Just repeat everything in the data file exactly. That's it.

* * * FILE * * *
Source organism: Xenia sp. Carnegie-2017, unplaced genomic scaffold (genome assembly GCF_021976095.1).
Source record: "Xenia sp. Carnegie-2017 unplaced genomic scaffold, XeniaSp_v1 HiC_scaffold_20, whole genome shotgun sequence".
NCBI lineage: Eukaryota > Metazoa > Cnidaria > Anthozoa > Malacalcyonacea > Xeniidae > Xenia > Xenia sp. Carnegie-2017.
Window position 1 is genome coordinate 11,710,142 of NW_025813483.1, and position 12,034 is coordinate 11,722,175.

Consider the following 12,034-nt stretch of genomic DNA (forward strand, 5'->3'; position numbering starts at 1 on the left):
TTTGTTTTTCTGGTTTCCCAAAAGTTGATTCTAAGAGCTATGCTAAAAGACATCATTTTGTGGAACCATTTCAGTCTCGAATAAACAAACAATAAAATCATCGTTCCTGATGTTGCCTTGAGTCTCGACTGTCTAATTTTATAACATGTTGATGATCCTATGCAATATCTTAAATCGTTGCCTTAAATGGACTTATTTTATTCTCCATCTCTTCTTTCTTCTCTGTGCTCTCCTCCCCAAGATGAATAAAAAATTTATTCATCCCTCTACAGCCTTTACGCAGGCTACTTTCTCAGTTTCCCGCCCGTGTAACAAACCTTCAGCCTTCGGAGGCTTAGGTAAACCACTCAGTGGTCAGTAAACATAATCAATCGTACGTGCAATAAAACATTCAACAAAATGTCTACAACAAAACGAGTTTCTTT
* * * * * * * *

Source organism: Xenia sp. Carnegie-2017, unplaced genomic scaffold (genome assembly GCF_021976095.1).
Source record: "Xenia sp. Carnegie-2017 unplaced genomic scaffold, XeniaSp_v1 HiC_scaffold_20, whole genome shotgun sequence".
NCBI lineage: Eukaryota > Metazoa > Cnidaria > Anthozoa > Malacalcyonacea > Xeniidae > Xenia > Xenia sp. Carnegie-2017.
Window position 1 is genome coordinate 11,710,142 of NW_025813483.1, and position 12,034 is coordinate 11,722,175.

Consider the following 12,034-nt stretch of genomic DNA (forward strand, 5'->3'; position numbering starts at 1 on the left):
TTTGTTTTTCTGGTTTCCCAAAAGTTGATTCTAAGAGCTATGCTAAAAGACATCATTTTGTGGAACCATTTCAGTCTCGAATAAACAAACAATAAAATCATCGTTCCTGATGTTGCCTTGAGTCTCGACTGTCTAATTTTATAACATGTTGATGATCCTATGCAATATCTTAAATCGTTGCCTTAAATGGACTTATTTTATTCTCCATCTCTTCTTTCTTCTCTGTGCTCTCCTCCCCAAGATGAATAAAAAATTTATTCATCCCTCTACAGCCTTTACGCAGGCTACTTTCTCAGTTTCCCGCCCGTGTAACAAACCTTCAGCCTTCGGAGGCTTAGGTAAACCACTCAGTGGTCAGTAAACATAATCAATCGTACGTGCAATAAAACATTCAACAAAATGTCTACAACAAAACGAGTTTCTTT